METHODS: Forty-six babesia-infected subjects were identified from 1991
through 1996 in a prospective, community-based study designed to
detect episodes of illness and of seroconversion among the residents
of southeastern Connecticut and Block Island, Rhode Island. Subjects
with acute babesial illness were monitored every 3 months for up to
27 months by means of thin blood smears, Bab. microti polymerase-chain-
reaction assays, serologic tests, and questionnaires.
RESULTS: Babesial DNA persisted in the blood for a mean of 82 days in

24 infected subjects without specific symptoms who received no specific
therapy. Babesial DNA persisted for 16 days in 22 acutely ill subjects
who received clindamycin and quinine therapy (P=0.03), of whom 9 had
side effects from the treatment. Among the subjects who did not
receive specific therapy, symptoms of babesiosis persisted for a mean
of 114 days in five subjects with babesial DNA present for 3 or more
months and for only 15 days in seven others in whom the DNA was
detectable for less than 3 months (P<0.05); one subject had
recrudescent disease after two years.
CONCLUSIONS: When left untreated, silent babesial infection may
persist for months or even years. Although treatment with clindamycin
and quinine reduces the duration of parasitemia, infection may still
persist and recrudesce and side effects are common. Improved
treatments are needed.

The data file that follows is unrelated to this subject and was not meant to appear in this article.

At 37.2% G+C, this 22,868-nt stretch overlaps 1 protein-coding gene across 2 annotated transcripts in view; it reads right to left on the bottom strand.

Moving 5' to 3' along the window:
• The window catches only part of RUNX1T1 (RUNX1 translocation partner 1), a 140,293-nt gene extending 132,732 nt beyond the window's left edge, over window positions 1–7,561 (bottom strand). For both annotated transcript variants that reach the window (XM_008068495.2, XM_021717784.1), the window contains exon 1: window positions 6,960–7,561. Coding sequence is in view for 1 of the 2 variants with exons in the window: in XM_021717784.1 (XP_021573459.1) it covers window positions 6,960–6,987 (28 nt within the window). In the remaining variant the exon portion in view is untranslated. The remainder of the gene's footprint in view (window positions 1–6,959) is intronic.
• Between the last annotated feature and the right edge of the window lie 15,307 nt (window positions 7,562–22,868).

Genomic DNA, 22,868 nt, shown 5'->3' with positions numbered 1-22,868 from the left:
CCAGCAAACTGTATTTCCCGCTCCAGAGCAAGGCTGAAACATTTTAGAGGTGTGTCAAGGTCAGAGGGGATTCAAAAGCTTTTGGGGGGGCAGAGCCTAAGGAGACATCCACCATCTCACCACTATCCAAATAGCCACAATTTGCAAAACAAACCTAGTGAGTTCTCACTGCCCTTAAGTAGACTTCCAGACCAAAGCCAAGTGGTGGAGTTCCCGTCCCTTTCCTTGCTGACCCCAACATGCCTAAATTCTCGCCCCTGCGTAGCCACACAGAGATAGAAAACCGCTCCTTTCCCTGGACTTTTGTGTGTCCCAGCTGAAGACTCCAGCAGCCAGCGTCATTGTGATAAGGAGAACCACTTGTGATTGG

=====*=====


V.    EPIDEMIOL MIKROBIOL IMUNOL: Educational status of the Czech
     population about Lyme borreliosis and experience with tick bites
----------------------------------------------------------------------
AUTHORS: Basta J, Janovska D, Daniel M
ORGANIZATION: Statni zdravotni, ustav, Praha, Czech Republic
REFERENCE: Epidemiol Mikrobiol Imunol 1998 Apr;47(2):52-5
ABSTRACT:


The incidence of Lyme borreliosis (LB) has a rising trend since 1995.
In 1995 6,302 cases were reported, in 1996 4,192 (EPIDAT, SZU). The
objective of the present work was to assess in a selected population
sample knowledge of ticks and their relationship to Lyme borreliosis.
The investigation was based on a survey using questionnaires. 110
respondents were selected according to the following pattern: 19
secondary school students, 32 blood donors, 44 visitors of parks, 15
countryside people.  99.1% of the subjects knew about the existence
of ticks in the Czech Republic, 10.9% of the respondents do not know
about Lyme borreliosis. More than 80% of the people are in the
countryside at least once a week. 87% of the people report they had a
tick, 75% removed a tick from another person. Only 6.7% of the
respondents never had any contact with ticks. When removing ticks
17% of the subjects use disinfection, 67% use oil. Almost 30% of the
respondents remove ticks with bare hands and more than 14% destroy

them by squashing them between their fingers. 41% are not aware of
the risk of transmission of tick-borne encephalitis.  From the
investigation a frequent contact of the population with ticks is
apparent. Theoretical knowledge of the problem is extensive, practical
experience is different. Unfortunately unsuitable habits in removal of
ticks persist and this increases the risk of transmission of Lyme
borreliosis.



=====*=====


IV.   ABOUT THE LYMENET NEWSLETTER